Mar 27, 2013

Supermarkt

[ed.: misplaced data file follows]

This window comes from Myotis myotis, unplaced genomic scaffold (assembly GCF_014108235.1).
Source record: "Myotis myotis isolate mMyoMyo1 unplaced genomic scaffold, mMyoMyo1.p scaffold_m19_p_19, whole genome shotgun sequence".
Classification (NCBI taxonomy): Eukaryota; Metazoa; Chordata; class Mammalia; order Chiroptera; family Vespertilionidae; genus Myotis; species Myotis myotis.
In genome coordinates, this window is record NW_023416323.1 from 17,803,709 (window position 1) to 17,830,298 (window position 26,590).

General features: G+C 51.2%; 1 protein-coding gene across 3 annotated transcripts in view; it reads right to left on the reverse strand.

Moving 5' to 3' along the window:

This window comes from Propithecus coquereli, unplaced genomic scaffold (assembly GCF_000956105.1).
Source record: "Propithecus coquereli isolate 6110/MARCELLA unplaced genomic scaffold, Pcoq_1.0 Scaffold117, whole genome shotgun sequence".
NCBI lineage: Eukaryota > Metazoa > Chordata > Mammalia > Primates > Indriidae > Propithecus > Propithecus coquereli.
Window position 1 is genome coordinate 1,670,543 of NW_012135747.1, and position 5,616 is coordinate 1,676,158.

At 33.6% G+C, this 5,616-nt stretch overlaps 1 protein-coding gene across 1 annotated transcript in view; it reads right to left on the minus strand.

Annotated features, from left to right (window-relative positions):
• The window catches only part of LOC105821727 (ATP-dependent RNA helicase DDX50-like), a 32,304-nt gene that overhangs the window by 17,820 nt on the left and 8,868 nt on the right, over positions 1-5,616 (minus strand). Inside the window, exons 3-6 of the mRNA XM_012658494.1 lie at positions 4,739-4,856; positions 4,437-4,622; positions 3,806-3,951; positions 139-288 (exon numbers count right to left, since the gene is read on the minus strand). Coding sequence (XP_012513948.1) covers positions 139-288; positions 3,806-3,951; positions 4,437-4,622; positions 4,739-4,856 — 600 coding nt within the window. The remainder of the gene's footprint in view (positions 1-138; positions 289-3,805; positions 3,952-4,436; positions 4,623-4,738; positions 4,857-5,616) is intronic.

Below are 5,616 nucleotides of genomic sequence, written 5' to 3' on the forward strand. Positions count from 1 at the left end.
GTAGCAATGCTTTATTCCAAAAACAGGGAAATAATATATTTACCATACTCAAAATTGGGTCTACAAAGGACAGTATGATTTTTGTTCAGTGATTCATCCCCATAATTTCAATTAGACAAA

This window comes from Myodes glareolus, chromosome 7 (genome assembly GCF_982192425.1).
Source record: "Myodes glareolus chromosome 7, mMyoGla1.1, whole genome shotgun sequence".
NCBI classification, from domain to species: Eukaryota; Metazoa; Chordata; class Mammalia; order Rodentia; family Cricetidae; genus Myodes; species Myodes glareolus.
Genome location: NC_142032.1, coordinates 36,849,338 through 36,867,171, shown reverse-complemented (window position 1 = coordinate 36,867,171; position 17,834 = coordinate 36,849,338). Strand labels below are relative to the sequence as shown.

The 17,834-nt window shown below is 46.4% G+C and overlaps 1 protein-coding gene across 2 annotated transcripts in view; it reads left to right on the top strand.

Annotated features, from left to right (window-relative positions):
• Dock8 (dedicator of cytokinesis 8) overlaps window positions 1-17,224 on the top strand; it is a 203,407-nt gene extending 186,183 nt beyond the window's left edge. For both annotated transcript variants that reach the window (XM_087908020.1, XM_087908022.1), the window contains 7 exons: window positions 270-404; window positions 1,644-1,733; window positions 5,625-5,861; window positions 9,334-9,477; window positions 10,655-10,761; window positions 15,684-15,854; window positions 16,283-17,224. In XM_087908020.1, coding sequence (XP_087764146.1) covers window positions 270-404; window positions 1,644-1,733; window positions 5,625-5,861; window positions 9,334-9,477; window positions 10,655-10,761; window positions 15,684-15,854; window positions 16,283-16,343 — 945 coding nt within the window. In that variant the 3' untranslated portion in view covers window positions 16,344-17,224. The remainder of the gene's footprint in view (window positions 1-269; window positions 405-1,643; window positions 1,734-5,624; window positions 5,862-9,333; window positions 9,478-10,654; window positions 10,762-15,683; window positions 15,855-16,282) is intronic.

While I appreciate the fact that the auteur filmmakers of German New Cinema opted for creating revolutionary cinematic works that were thematically and aesthetically antagonistic against "Papas Kino" and Hollywood, I would be lying if I did not admit that I have complete and utter respect for anti-intellectual auteur Roland Klick (Bübchen, White Star) for rebelling against his more cultivated and philosophical countrymen by creating gritty action films that remind viewers that not all krauts had their testicles stomped in after the Second World War. While his anarchistic psychedelic western Deadlock (1970) will always be my favorite work of truly brutal celluloid grit from the avant-garde action auteur Klick, his subsequent cinematic work Supermarkt (1974) – a fierce and unflinching flick centering around a fucked teen rebel who lives on the streets of Hamburg and who gets involved with dubious smalltime crooks, jaded journalists, posh poofs, and less than pretty prostitutes – is no less enthralling with its gusty guerrilla style direction, suave subversiveness, and decidedly busted moral compass. Described by its distribution company filmgalerie451 as being, “Between "The French Connection" and "Rebel Without A Cause", "Supermarket" is rightfully regarded as a cult classic of German cinema,” Supermarkt is indeed an uncompromising crossbreed between action-packed nihilism and sexually and morally confused teen rebellion that does to action-crime flicks and the city of Hamburg – a place that seems to have only superficially recovered from the firebombings it experienced during the Second World War – what Shadow of Angels (1976) aka Schatten der Engel directed by Daniel Schmid did for campy and morbid melodrama and the seemingly shitty city of Frankfurt. A more immaculate yet no less brassy depiction of the unruly criminal subcultures of Hamburg as portrayed in Klaus Lemke’s cult flick Rocker (1972), Supermarkt depicts a spiritually and socially devitalized post-industrial hellhole where both criminals and everyday citizens are colder than death, posh pederasts pay top dollar for teenage twinks and homely hookers peddle their putrefied pussies to support their forsaken bastard children, love is not even worthy of being described as an illusion, and journalists are more interested in hanging out with outlaws than their wives and work. Featuring groundbreaking cinematography from Jost Vacano, who would later provide his talents to Das Boot (1981) directed by Wolfgang Petersen and Robocop (1987), as well as virtually every other Paul Verhoeven flick, Supermarkt is arguably the first film to feature Steadicam-style camera work despite predating the release of the official Steadicam by two years, thus making for a hypnotic form of action cinema that throws the viewer into a Teutonic ghetto of erratic ecstasy and audaciously afflicting angst. If Christiane F. – Wir Kinder vom Bahnhof Zoo (1981), which directer Roland Klick was originally supposed to direct before he was fired by producer Bernd Eichinger, had a filmic big brother that was not addicted to heroin, it is most certainly Supermarkt – a crusty yet charismatic celluloid story from the seedy city streets that treats aimless crime as a crude yet compulsory way of life.